When Monsoon Season Hits, Will You Be Prepared?
Monsoon season is a fact of life in Arizona. After a hot and dry start to summer, we get hit with heavy winds, dense rains, and seemingly non-stop thunderstorms. While we may not see a single cloud the rest of the year, from June 15 to September 30, it is pretty safe to assume that we’ll see at least a handful of storms. Many of us have come to expect this kind of weather, that doesn’t make the flash floods, lightning strikes, or thick mud any less dangerous, especially when you are on the road.
The Danger of Monsoons
Arizona is a typically dry state. The ground is made up of dust and compact dirt, making monsoons particularly dangerous. When the wind kicks up, it grabs all the dust it can, creating a dust storm that can make it difficult to see, gums up engines, and even gets in your lungs. Dust storms are incredibly hazardous to drive in, as visibility is next to non-existent. It’s hard to avoid oncoming traffic, animals in the road, or sudden debris appearing in front of you when you are basically blind.
On top of that, since Arizona’s topsoil is so compact and dense, water has a hard time being absorbed. Since the rainwater has nowhere to go, it simply sits on top on the ground, trickling, and then rushing, down the nearest dip or hill. Unlike with states to the east that see heavy rains almost every month of the year with very little flooding, Arizonans can expect flash floods during monsoon season. These floods create a serious problem when it comes to driving, as it is very easy to hydroplane – when your tires lose contact with the road due to water. This often leads drivers to lose complete control over their vehicle, making a collision almost inevitable.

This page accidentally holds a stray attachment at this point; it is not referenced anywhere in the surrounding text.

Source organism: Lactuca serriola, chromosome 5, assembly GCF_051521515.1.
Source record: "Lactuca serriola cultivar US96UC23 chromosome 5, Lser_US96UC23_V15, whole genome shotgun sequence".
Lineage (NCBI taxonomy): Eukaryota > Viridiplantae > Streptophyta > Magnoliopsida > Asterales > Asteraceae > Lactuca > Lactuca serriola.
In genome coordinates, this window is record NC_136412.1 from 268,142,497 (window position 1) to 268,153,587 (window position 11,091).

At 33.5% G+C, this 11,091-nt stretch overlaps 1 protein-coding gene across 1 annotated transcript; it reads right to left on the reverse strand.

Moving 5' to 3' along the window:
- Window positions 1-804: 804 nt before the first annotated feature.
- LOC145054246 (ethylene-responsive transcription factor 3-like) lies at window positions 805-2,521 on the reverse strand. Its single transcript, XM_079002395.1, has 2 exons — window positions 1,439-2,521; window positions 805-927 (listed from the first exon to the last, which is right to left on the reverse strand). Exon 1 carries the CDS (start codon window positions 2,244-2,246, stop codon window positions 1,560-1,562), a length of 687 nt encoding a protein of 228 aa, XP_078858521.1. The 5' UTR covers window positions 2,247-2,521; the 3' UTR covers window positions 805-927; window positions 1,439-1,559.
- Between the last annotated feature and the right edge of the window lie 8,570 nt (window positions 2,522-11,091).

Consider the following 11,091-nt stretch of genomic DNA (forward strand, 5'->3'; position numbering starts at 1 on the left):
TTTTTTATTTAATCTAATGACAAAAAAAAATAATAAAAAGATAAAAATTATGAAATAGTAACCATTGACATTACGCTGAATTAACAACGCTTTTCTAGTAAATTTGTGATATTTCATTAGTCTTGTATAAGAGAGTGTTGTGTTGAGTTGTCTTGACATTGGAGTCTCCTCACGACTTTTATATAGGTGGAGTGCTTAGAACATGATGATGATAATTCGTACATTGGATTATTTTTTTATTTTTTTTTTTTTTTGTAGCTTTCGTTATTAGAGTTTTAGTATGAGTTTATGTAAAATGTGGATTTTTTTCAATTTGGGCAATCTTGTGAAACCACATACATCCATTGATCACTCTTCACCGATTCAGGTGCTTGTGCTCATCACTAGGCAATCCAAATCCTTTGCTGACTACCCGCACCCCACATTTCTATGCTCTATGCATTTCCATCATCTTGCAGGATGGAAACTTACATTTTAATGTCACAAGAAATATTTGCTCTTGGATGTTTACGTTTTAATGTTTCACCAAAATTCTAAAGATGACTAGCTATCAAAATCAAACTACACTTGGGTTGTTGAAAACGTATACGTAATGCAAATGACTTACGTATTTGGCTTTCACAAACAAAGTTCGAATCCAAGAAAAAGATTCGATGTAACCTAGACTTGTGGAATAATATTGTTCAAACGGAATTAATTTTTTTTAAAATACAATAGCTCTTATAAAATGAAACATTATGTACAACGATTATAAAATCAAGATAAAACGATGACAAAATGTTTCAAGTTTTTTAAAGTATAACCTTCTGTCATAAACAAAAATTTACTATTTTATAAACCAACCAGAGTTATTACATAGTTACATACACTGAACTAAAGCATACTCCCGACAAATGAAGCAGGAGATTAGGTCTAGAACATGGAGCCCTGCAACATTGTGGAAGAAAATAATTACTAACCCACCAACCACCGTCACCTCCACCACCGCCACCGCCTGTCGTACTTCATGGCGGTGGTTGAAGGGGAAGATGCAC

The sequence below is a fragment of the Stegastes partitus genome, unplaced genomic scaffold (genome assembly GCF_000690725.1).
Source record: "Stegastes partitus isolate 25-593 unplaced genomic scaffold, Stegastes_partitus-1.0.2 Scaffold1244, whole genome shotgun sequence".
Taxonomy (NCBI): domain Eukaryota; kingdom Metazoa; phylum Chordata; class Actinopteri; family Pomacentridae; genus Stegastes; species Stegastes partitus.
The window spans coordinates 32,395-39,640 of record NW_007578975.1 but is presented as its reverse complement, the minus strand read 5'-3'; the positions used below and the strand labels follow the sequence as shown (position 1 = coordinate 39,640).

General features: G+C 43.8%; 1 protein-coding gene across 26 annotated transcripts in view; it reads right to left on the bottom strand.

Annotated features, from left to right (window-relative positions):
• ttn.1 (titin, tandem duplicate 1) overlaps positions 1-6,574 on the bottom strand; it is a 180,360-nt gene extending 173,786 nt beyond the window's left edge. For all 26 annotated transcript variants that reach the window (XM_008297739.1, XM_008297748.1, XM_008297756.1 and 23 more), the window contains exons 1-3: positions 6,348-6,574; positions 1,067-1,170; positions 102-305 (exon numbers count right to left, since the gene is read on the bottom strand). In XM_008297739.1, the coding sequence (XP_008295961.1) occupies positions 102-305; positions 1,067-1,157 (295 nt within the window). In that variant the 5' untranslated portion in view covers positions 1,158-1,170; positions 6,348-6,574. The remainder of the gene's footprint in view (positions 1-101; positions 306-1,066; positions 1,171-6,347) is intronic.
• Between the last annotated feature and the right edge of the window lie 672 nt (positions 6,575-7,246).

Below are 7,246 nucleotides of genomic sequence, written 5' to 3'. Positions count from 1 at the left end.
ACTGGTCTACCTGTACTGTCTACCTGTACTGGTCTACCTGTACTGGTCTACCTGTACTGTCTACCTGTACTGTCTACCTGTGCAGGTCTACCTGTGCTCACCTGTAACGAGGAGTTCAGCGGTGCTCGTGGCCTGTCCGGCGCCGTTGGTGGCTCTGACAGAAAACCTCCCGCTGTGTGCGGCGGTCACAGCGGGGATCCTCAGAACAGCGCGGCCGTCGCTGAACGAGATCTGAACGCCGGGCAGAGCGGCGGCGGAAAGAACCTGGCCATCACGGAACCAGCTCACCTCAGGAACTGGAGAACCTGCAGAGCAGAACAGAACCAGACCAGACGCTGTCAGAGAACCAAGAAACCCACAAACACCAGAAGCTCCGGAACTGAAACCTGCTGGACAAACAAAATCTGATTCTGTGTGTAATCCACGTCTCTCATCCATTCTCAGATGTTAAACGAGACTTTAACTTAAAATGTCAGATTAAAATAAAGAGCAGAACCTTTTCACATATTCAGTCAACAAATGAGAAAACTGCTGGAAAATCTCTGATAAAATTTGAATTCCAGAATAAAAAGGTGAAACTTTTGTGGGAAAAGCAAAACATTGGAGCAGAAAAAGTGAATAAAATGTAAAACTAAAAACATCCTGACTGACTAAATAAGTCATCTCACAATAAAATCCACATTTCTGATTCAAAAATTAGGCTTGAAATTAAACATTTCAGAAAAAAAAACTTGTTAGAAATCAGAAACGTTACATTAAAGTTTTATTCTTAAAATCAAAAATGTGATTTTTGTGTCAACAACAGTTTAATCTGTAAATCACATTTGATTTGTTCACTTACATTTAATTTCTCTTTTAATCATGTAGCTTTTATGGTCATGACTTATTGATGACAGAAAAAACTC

Driving Safely During a Monsoon
The best policy is to simply avoid driving altogether during bad weather. Unfortunately, that simply isn’t an option for many of us. We can’t take time off work every monsoon season. That is why we at Breyer Law Offices, P.C. have put together a few driving tips for you this monsoon season.
Floods: Avoid driving in flooded areas, even if they seem shallow. The water depth can be deceiving and may actually be much deeper than you believe.
Hydroplaning: Always make sure there is an adequate distance between you and the car ahead of you just in case you begin to hydroplane. If you do hydroplane, do not slam on the brake, as that will only cause you to lose further control. Instead, you should slowly ease your foot off the accelerator, while continuing to steer, in order to slow down.
Parking: Avoid parking under trees or utility poles, as the high winds from the storm can cause them to break and fall onto you or your car. If an electrical wire from a utility pole snaps and comes into contact with your car, do not exit the vehicle. Instead, call 911 and ask for assistance. Once the emergency crews clear you to get out, then you can exit the vehicle.
Low Visibility: When driving at night or during poor weather, exercise extra caution and drive slowly. There may be a flooded section of the road dead ahead that you cannot see and driving quickly into it could easily result in a serious accident.
Monsoon season is an incredibly dangerous time of year for drivers in Arizona. As cautious as we all try to be, sometimes accidents happen, often because of someone else’s reckless behavior. If you were in an auto accident caused by negligence, then you deserve proper legal representation and compensation. Call The Husband and Wife Law Team at (602) 267-1280. We are ready and waiting to help.
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Confidentially reviewed by Attorney Mark Breyer